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Context

Your Window Comics

We set up an open call to see which experiences our readers and fellow cartoonists have with climate change in their close surroundings. We would like to thank everyone who submitted a comic. We received comics from several European countries and even from India.

So how to decide which one is a winner? There are several criteria, the most important one is the content, the story that is being told. Does it tell us something we didn’t know yet? We were curious to read stories that go further than a change in the weather.

Drawing technique is not the most important element of making comics, one doesn’t have to draw like Joe Sacco to make a compelling story. Most important is that it is readable. Nevertheless, to make someone read the comic, it should look attractive, which, again, doesn’t mean: drawn in a beautiful way, but it does help. It could have a provocative title, or expressive colors, characters… anything that pulls the reader in.

The submissions we received show how diverse the art of comics is, here are some beautiful examples:

The Parallel Windows, by Hatiye Garip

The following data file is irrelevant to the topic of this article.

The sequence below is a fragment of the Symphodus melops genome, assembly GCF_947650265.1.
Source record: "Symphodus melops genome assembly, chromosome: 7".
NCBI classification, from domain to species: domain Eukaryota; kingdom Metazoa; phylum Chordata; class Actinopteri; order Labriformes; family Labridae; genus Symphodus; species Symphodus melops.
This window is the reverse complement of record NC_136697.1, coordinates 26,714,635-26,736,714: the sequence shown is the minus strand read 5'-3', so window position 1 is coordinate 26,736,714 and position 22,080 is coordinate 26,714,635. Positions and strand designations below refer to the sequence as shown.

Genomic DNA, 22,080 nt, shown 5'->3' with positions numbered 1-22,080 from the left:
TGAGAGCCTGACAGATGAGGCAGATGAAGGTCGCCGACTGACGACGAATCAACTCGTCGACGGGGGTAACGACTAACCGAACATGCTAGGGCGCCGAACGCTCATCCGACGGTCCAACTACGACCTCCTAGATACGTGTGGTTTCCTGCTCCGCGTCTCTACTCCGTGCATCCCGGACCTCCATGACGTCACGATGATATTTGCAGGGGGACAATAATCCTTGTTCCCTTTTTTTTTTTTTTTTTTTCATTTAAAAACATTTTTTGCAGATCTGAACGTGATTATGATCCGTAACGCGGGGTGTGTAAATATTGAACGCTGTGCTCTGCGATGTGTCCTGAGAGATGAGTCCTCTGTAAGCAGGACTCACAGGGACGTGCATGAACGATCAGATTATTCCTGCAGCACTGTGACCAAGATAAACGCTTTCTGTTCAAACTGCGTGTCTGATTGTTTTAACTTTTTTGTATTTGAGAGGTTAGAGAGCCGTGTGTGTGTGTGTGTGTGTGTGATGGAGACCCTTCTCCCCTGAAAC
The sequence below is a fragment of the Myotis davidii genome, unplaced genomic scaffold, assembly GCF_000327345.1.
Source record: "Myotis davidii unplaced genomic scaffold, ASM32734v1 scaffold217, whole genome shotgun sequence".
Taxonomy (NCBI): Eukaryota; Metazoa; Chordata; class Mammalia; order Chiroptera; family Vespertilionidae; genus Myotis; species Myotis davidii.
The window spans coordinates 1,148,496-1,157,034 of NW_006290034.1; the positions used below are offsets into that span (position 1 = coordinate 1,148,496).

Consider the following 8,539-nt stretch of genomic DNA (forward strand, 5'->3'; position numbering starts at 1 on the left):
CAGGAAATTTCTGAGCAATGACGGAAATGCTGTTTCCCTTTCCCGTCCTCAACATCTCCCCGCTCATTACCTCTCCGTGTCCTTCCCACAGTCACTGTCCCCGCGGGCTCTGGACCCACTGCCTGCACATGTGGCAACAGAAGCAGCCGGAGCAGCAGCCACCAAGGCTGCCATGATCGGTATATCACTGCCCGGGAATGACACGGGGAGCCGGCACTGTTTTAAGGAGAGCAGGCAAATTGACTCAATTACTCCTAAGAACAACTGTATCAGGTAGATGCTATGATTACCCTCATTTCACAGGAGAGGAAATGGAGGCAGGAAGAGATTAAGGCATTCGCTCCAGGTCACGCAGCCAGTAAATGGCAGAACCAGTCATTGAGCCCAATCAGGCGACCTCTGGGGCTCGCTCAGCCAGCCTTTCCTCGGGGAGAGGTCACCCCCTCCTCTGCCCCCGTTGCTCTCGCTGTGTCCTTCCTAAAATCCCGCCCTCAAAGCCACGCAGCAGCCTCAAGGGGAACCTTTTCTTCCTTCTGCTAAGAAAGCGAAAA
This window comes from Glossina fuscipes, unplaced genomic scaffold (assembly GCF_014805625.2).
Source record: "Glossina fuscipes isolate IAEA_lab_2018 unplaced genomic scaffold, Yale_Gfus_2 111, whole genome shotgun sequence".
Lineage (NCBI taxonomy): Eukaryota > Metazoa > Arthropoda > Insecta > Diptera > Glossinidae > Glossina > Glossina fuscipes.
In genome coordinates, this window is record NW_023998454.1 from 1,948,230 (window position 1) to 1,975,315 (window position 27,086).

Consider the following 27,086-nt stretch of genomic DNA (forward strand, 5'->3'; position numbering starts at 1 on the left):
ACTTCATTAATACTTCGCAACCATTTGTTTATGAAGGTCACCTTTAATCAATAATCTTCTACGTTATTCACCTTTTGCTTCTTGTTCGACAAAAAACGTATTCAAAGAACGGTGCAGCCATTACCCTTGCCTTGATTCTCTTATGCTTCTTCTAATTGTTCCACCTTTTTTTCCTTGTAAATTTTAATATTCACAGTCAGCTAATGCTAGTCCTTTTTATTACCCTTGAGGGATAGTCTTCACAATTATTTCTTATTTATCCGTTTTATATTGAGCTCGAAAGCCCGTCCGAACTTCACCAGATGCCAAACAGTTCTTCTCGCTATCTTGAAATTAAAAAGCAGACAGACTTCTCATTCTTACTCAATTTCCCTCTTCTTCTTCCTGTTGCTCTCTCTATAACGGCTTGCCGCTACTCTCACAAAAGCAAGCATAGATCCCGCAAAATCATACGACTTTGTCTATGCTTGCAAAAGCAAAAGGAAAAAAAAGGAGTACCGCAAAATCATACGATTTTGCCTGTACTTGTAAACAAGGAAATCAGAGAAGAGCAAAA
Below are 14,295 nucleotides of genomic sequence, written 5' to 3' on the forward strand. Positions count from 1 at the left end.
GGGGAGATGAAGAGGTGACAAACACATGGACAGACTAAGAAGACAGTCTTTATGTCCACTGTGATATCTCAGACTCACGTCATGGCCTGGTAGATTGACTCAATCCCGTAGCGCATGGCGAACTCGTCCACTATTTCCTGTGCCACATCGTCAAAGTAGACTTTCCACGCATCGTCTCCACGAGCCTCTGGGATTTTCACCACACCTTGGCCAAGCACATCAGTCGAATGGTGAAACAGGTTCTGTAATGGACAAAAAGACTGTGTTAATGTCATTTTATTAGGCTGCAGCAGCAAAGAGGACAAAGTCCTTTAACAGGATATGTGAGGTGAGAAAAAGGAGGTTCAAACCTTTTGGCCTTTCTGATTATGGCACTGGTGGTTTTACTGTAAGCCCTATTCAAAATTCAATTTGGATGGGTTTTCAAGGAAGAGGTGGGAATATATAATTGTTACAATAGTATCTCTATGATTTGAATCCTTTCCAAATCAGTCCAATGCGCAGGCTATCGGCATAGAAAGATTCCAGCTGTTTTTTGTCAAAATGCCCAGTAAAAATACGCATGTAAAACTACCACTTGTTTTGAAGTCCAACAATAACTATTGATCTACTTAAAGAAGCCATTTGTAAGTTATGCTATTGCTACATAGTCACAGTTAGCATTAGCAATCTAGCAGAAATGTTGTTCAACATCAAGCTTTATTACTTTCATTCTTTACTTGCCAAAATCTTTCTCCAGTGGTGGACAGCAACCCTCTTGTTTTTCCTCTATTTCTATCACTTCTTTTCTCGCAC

The Sea is Crawling up the River, by Silvia Celiberti

Bernadette Schweihoff

And here are the winners:

Nikhil Chaudary is not only showing the view from his window (the eight-lane highway around Berlin!), but he also talks about the extension plans and an alternative solution for the carbon-intensive mobility. Nikhil was awarded third place.

Excerpt from Highway Blues, by Nikhil Chaudary

While climate change is a huge problem, Griet Menschaert zooms in into a tiny spot in her garden and uses it to show that biodiversity still is not a top priority for politicians. Griet was awarded second place.

2 Years to Heal 1 Square Metre, by Griet Menschaert

In her story Julia Nascimento compares the place where she lives, rural Sweden, to her home country Brasil and fears that floods will get worse everywhere. At the same time she is hopeful, not for mankind, but for nature. This story is not only conveying a good story but is also beautifully drawn. It is awarded first prize!

Outside my Window in Rural Sweden, by Julia Nascimento